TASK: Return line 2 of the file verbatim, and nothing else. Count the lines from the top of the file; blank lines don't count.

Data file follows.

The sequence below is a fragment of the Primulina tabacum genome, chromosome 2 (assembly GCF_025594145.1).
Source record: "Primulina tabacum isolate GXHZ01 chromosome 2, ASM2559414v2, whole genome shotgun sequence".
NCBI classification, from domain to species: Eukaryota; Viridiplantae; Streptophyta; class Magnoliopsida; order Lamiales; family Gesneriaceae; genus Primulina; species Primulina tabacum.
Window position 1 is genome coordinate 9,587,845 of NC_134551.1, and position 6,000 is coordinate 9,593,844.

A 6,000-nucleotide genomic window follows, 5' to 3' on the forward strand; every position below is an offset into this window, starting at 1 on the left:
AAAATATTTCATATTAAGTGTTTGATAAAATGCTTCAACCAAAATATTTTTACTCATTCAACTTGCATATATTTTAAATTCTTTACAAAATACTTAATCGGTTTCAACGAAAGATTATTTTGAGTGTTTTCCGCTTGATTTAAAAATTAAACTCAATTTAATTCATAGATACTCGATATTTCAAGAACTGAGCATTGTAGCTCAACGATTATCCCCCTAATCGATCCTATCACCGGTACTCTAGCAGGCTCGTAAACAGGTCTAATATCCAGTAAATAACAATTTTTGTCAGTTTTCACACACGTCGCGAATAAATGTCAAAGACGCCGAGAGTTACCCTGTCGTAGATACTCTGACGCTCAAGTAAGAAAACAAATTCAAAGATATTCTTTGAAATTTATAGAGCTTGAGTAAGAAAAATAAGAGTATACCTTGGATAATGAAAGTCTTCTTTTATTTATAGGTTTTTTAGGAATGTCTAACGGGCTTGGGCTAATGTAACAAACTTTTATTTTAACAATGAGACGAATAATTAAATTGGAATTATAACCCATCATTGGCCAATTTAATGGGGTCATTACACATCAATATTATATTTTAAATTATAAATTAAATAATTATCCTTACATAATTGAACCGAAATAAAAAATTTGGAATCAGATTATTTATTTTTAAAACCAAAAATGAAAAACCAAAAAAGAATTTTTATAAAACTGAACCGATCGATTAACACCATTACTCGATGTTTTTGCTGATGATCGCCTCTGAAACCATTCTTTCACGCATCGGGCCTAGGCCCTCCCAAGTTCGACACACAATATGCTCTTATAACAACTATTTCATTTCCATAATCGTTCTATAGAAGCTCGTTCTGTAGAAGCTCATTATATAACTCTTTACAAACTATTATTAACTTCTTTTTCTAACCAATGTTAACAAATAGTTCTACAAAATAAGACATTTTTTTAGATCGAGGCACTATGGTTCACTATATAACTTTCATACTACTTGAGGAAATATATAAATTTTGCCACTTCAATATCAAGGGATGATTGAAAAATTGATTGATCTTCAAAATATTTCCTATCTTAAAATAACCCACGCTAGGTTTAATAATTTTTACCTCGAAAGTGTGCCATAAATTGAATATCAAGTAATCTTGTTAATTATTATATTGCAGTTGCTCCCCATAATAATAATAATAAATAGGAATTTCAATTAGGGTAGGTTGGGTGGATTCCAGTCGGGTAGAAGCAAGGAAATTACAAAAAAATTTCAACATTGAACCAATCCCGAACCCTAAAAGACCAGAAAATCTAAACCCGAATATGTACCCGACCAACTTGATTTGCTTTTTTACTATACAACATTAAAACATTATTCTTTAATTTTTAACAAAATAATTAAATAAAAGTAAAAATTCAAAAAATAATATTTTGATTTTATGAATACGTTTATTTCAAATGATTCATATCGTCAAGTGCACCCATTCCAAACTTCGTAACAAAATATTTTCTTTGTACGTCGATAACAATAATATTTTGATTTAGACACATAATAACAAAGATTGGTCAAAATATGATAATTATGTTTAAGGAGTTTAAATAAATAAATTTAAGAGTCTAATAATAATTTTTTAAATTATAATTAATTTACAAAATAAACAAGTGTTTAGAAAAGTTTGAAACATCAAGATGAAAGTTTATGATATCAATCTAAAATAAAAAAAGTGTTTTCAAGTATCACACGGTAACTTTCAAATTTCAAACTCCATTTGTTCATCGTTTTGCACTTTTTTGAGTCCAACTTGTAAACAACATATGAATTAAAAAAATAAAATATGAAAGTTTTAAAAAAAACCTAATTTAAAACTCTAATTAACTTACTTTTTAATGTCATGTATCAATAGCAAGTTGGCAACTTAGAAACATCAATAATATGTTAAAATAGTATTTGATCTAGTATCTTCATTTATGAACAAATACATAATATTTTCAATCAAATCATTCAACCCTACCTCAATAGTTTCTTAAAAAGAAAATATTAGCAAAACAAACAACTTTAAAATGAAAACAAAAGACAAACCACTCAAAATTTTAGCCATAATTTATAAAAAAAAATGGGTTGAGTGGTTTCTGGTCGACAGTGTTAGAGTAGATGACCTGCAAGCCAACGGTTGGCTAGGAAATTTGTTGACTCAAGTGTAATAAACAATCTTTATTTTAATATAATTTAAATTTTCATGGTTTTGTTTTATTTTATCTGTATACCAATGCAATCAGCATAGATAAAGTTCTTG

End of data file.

Source record: "Primulina tabacum isolate GXHZ01 chromosome 2, ASM2559414v2, whole genome shotgun sequence".